Scotland's national art collection has welcomed a wonderful new painting by French artist Georges Seurat (1859-91). Dr Frances Fowle, the National Galleries of Scotland's Senior Curator of French Art, explores the painting's history and significance...
Young Woman Powdering Herself, c.1888-90, an unusual painting by the French artist Georges Seurat, has just been installed at the Scottish National Gallery on the Mound. It is on loan to the National Galleries of Scotland until the autumn of 2020 while the Courtauld Gallery in London undergoes a two-year transformation project, Courtauld Connects.
The Courtauld is home to one of the most important collections of Impressionist and Post-Impressionist art in Europe, thanks to the generosity of the textile tycoon Samuel Courtauld, who acquired outstanding examples of the work of Monet, Van Gogh, Gauguin, Cézanne and others during the 1920s.
The Seurat painting is one of the highlights of the Courtauld collection, and we are tremendously excited to show it in Scotland for the first time. It is a humorous and, it has to be said, slightly unkind portrait of the artist’s mistress, Madeleine Knobloch. She is dressed in her underclothes and Seurat deliberately contrasts her large curvaceous figure with the tiny table at which she is seated. She is applying make-up, and the painting and its almost scientific technique can be read as a conceit: a satire on the artifice of modern urban life.
Infra-red spectroscopy (IR) reveals that Seurat originally painted a face (said by some to be a self-portrait) in the frame on the wall, but was persuaded by a friend to paint it out and replace it with a vase of flowers. Indeed, only those closest to Seurat were aware of his liaison with Madeleine and since he died very early, at the age of only 31, the relationship remained a secret to the wider world.
Despite his brief career, Seurat was the inventor and leading exponent of a style of painting known as ‘divisionism’ or Neo-Impressionism, whereby the paint is applied using small dots of colour, often referred to as ‘pointillism’. The technique developed from impressionism and, like the Impressionists, Seurat painted landscapes and modern urban subjects: people walking in the park, at the circus or at the musical hall. Unlike the Impressionists, he preferred to work in the studio, often building up his finished compositions from a series of drawings and oil studies made out of doors. His manifesto painting, Sunday Afternoon on the Island of the Grande Jatte (Art Institute of Chicago) was exhibited at the eighth and final Impressionist exhibition in 1886, where it caused a sensation.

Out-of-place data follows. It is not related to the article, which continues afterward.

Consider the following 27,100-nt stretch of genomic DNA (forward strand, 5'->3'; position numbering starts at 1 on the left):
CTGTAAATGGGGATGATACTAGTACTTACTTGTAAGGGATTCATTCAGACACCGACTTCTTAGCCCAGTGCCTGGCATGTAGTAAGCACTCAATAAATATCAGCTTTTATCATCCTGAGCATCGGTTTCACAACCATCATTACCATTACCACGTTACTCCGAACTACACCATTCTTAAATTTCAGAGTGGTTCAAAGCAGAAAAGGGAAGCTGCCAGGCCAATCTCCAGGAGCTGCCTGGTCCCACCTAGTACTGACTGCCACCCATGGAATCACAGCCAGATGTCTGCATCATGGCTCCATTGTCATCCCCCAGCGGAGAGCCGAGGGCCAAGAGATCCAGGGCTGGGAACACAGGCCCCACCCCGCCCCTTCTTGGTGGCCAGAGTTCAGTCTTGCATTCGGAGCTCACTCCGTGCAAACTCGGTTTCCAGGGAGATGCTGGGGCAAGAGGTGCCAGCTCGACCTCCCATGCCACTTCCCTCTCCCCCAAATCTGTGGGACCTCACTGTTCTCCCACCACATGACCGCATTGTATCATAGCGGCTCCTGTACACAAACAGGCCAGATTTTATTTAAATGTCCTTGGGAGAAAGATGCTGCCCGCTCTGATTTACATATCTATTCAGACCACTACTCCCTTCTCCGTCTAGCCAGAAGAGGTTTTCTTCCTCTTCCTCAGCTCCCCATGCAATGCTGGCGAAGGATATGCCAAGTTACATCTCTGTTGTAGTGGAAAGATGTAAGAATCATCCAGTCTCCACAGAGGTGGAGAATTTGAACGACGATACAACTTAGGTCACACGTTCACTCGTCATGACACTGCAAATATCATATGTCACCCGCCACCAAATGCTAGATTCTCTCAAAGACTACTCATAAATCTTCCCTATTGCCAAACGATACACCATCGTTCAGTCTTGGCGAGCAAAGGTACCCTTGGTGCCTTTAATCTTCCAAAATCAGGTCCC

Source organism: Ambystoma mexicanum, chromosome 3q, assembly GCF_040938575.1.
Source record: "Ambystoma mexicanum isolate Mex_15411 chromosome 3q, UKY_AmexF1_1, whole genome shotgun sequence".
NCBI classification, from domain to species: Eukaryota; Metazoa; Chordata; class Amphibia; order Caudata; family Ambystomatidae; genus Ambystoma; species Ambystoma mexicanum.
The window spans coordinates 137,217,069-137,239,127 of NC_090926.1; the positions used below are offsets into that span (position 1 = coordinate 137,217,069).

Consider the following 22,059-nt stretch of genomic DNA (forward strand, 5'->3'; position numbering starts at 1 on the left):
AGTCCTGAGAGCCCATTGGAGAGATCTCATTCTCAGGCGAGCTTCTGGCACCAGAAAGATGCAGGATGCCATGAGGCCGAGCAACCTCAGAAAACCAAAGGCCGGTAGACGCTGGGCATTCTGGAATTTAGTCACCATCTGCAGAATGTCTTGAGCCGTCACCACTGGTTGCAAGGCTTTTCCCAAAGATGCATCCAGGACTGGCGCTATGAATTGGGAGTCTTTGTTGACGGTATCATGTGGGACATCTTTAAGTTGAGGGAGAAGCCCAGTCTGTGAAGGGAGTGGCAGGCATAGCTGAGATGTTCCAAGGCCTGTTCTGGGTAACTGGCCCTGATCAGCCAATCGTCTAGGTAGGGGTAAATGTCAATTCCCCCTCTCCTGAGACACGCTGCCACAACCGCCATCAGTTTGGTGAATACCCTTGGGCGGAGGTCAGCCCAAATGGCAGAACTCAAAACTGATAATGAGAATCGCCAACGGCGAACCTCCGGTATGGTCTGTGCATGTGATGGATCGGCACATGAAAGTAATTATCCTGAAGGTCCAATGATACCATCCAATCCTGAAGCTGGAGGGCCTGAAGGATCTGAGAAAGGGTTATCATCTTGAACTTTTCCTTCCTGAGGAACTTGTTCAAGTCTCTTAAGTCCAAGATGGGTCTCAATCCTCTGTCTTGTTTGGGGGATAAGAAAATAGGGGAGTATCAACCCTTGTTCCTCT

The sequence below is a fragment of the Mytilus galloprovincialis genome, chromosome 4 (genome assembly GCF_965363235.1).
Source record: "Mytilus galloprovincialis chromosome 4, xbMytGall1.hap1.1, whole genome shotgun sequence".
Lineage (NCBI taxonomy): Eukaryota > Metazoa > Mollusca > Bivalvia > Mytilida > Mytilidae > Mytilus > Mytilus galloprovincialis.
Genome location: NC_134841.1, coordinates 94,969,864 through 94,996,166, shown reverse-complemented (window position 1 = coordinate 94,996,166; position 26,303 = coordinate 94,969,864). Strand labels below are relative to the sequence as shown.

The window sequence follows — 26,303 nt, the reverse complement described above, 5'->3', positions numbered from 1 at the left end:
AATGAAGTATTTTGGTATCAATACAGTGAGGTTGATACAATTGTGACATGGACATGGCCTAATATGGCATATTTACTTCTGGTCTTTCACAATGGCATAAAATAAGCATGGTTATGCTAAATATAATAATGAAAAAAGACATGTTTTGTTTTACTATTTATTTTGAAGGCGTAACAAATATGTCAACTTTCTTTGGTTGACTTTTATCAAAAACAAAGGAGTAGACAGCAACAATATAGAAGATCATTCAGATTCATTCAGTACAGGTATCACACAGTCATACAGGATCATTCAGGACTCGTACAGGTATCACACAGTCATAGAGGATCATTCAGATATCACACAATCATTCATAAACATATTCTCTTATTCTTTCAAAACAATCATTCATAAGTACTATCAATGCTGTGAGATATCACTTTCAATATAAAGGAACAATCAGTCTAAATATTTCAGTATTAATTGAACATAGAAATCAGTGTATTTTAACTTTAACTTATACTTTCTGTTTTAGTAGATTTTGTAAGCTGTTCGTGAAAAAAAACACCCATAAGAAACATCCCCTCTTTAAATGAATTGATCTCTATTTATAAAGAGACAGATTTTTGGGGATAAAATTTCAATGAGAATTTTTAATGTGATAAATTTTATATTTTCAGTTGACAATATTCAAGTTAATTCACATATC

In the Courtauld painting Seurat has used his pointillist technique to create areas of light and shade, warm and cool colours and to explore contrasts between rounded and more angular forms. Seurat was interested in optical physics and was influenced by the theories of, among others, Eugène Chevreul (1786-1889), a French chemist, who applied his findings to wallpaper, textiles and even the tapestries at the famous Gobelins factory in Paris. Following Chevreul’s advice, Seurat experimented with colour contrasts and optical mixing, as well as exploring the emotional impact of colour and line. In this he was also influenced by the American physicist Ogden Rood (1831-1902), as well as the scientific aesthetics of Charles Henry (1859-1926).
A perfect example of Neo-Impressionism, Woman Powering Herself brilliantly complements the three works by Seurat currently in the National Galleries’ collection.
Visitors will now be able to appreciate all aspects of Seurat’s style: from the Seated Nude of 1884, a magnificent drawing in conté crayon; to a small oil study for The Bathers, Asnières (1884), to the larger La Luzerne, Saint-Denis, 1884-5, which clearly demonstrates Seurat’s transition towards Neo-Impressionism.
The Courtauld painting’s first owner was the well-known critic and art dealer Félix Fénéon, who first coined the expression ‘Neo-Impressionism’; in an interesting parallel, the National Galleries’ La Luzerne, was owned by the English critic Roger Fry, one of Courtauld’s chief advisors and the man who invented the term ‘Post-Impressionism’.
It is also fitting that the painting’s arrival coincides with the opening of the Bridget Riley exhibition. Riley was profoundly influenced by Seurat’s work and it was her early encounters with the artist’s paintings in the Courtauld collection in the late 1950s that inspired her journey towards abstraction.
You can view Georges Seurat's Young Woman Powdering Herself at the Scottish National Gallery in Edinburgh from now until Autumn 2020.